Best Sigma 30 mm f / 1.4 DC DN Black Friday and Cyber Monday Deals & Sales 2020:
The objective is composed of 9 lenses distributed in 7 groups including 2 aspherical elements and 1 element in glass with high refractive index. This 30mm f / 1.4 is very compact, as it measures just over 7cm long and weighs 265g. It is equipped with a step-by-step motor suitable, among other things, for taking video shots. It is very bright with a maximum aperture of f / 1.4 associated with a 9-slat diaphragm.
Best Sigma 30 mm f / 1.4 DC DN Black Friday and Cyber Monday Deals & Sales 2020
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This Sigma 30 mm f / 1.4 DC DN is relatively large (more than 7 cm and 265 g). Despite this, it is fairly well proportioned to a case of the caliber of the Sony A6300 . It is quite beautiful, the design is neat and discreet. The lens has a very good build quality and a perfect level of finishes. Certain metal elements give it a feeling of solidity and longevity: a good point.
The unique adjustment ring allows you to take control of manual focusing. It is wide and comfortable to use. Its fluidity is perfect. Unfortunately, it does not have stop marks to indicate the minimum focusing distance and infinity. Forget also the dynamic focus distance indicator: this lens does not.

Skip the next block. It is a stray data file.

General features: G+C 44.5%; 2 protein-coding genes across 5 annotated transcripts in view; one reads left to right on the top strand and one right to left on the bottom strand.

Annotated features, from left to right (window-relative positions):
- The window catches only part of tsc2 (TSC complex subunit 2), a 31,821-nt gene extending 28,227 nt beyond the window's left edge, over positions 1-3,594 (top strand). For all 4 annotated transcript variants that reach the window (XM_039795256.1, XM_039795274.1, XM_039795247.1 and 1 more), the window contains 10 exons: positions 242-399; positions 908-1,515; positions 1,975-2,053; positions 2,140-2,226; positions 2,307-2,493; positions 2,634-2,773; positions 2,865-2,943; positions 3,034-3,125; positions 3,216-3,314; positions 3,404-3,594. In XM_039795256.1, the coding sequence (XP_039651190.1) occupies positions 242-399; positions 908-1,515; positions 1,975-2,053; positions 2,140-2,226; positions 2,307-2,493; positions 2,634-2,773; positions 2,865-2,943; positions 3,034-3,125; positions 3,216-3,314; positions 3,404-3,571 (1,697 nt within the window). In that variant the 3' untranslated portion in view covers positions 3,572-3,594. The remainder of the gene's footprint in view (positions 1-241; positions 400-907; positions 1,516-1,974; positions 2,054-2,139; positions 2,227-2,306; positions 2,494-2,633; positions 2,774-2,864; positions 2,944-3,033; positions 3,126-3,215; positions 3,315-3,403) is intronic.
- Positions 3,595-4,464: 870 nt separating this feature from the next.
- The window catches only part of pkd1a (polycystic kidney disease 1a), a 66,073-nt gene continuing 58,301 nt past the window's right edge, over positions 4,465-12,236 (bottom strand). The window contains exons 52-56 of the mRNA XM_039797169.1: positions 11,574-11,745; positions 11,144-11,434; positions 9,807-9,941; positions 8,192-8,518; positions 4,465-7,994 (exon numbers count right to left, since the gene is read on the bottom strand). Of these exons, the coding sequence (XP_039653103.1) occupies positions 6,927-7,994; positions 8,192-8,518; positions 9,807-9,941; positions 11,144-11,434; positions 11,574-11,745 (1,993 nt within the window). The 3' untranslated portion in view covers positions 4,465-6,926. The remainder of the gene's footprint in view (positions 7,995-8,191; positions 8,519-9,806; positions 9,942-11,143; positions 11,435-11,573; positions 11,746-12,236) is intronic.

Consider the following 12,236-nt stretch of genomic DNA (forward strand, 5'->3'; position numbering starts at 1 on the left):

A focal length corresponds to an angle of field – or angle of vision – covered by the camera equipped with the lens. The larger the focal length, the smaller the field of view: we speak of a long focal length. Conversely, the shorter the focal length, the wider the field angle: we speak of wide-angle.
This lens exists in two mounts: FE and Micro 4/3. In the first case (FE mount), it is therefore intended for Sony hybrids, more particularly those equipped with an APS-C format sensor such as the A6300 (our test device), for example. This Sigma 30 mm f / 1.4 DC DN then amounts to an “equivalent” 45 mm. This focal length is ideal for reporting, street photography, portrait and even landscape. It is the normal focal length par excellence.
In Micro 4/3 mount, it is mainly intended for users of Panasonic and Olympus hybrids. Used as such, it amounts to an “equivalent” 60 mm (conversion coefficient of 2x). This very small long focal length is well suited to portrait, for example.
All the lenses give an image whose periphery, and particularly the corners, are darker. The vignetting is measured in IL (Lumination Index): the value indicated measures the difference, in IL, between the amount of light received by the edges and that received in the center.
The vignetting is felt only at the largest openings. After f / 2, it becomes negligible and the images are perfectly homogeneous.
Objectives tend to “twist reality”. Geometric aberrations appear when one moves away from Gauss conditions. There are two types of geometrical distortions: distortions in bearings and distortions in barrels.
The bokeh is to be related to the depth of field. We can compare it to the “quality” of the blur or to the way in which the objective goes from the net to the blur – a very subjective notion, even if certain elements make it possible to predict things – on images with shallow depth of field. It depends on many parameters including mainly the design of the lens, the shape and size of the diaphragm.